Once again, the
Pixel 2 XL
is catching flak over its screen.
As first reported Monday by Android Central, some Google Pixel 2 XL phones are suffering from screen burn-in, meaning remnants of images linger on the screen despite not being actively displayed.
In two of the five Pixel 2 XL phones CNET received, we saw evidence of screen burn-in. In my review unit, I saw it while viewing a gray color swatch at 2,880x1,440-pixel resolution (Android Central suggests a black or red color swatch, but we found gray highlighted the problem more easily). I saw noticeable outlines of the notification bar (which includes the time and battery status) and the navigational hotkeys at the bottom of the display. These faint lines still lingered after the display was turned off overnight and after running a screen burn-in fix video, suggesting that this issue is more persistent than image retention (a temporary form of screen burn-in).
However, when we ran the same test on three other Pixel 2 XLs, we didn't see any burn-in effects on them. When we checked the bottom and top of the display for signs of the hotkeys or the time, it was all a monotone gray.
Watch this: Why are people talking about the Pixel 2 XL screen?
Though screen burn-in does happen on different types of displays, OLED screens (which the Pixel 2 XL has) are more prone to it. The Nexus 6reportedly had similarissues in the past. But it usually happens after some time, and the fact that it's happening on such a premium and expensive phone so soon is a red flag. With my review unit, I've only had it for a week and since that time, its screen has been on for no more than a couple of hours at a time per day.
We also didn't notice this problem when we displayed the same gray swatch (adjusted for the phones' respective resolution) on the displays of the smaller
, and on the
, which has a POLED (a plastic variant of OLED) screen like the Pixel 2 XL's and with the same resolution.
This comes hot on the heels of last week's development, in which the Pixel 2 XL's screen got grief for its muted colors and the bluish hue that was viewable when tilting the phone at different angles (this is known as blue shift). Though these concerns were noticeable, we concluded that the issue wasn't a deal breaker since you could only see the differences when compared side by side with the Galaxy S8 and LG V30, and on its own, the Pixel 2 XL still had a sharp and vibrant screen.
With the screen burn-in issue however, you don't need to compare it with anything to see the problem staring back at you.
Google told CNET that it was "actively investigating" the problem and issued this statement:
The Pixel 2 XL screen has been designed with an advanced POLED technology, including QHD+ resolution, wide color gamut, and high contrast ratio for natural and beautiful colors and renderings. We put all of our products through extensive quality testing before launch and in the manufacturing of every unit. We are actively investigating this report.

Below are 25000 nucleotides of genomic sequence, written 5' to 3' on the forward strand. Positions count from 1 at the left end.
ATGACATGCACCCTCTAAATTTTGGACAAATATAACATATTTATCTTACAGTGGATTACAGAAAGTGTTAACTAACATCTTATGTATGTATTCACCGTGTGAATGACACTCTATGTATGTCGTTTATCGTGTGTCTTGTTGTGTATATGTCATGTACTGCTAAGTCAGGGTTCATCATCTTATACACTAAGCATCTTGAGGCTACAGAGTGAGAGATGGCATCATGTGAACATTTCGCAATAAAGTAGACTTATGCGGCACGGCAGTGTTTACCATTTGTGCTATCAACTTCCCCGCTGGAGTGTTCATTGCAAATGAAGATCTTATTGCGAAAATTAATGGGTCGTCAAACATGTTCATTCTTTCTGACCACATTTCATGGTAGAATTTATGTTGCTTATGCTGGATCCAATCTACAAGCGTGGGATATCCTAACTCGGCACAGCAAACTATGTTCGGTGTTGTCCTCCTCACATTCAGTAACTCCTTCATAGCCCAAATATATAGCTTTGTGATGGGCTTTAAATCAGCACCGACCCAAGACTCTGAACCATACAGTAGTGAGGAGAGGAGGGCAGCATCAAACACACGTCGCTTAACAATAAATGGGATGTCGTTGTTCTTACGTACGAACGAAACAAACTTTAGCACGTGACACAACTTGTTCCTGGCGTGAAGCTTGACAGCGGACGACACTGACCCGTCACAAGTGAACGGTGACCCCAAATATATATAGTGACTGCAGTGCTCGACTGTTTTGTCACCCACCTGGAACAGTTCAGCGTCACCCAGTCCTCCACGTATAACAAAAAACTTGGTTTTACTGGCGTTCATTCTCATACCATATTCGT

The problem shouldn't affect your day-to-day experience with the Pixel 2 XL, and when we tested to see its effect on YouTube, an app that uses the entirety of the Pixel 2 XL's display, I generally didn't notice anything out of the ordinary. (Though I could see ghostly outlines of the hotkeys when I went looking for it; that is, right when a video happened to show light colors at the right side of the screen for more than a few seconds.)
For pixel peepers whose phones have this issue, this will be irksome to the eye -- especially when you consider you coughed up at least $849, £799 or AU$1,399 for the phone. If you see the problem on your Pixel 2 XL, you can return it to the Google Store within 15 days after you received it, and you're entitled to a limited warranty that lasts one year from the date you bought the phone. As for returns specifically due to screen burn-in, Google said that the warranty covers a number of areas, but it will evaluate claims on a case-by-case basis to find the most relevant solution.
If you deem that these display problems aren't enough reason to avoid the phone altogether, we think the Pixel 2 XL is still an excellent phone. Again, we saw the issue in two of the five review units that we had on hand, and we're just generally impressed with the phone's superior camera prowess and useful Google Lens feature.
We're continuing to keep an eye on this screen issue in the coming days, to see if it pops up in other Pixel 2 XLs over time with normal use. In the meantime, if having a superlative screen is a priority for you (and that's totally fine if it is), you may want to consider another premium phone such as the smaller Pixel 2, Galaxy S8 or LG V30 as your top choice instead.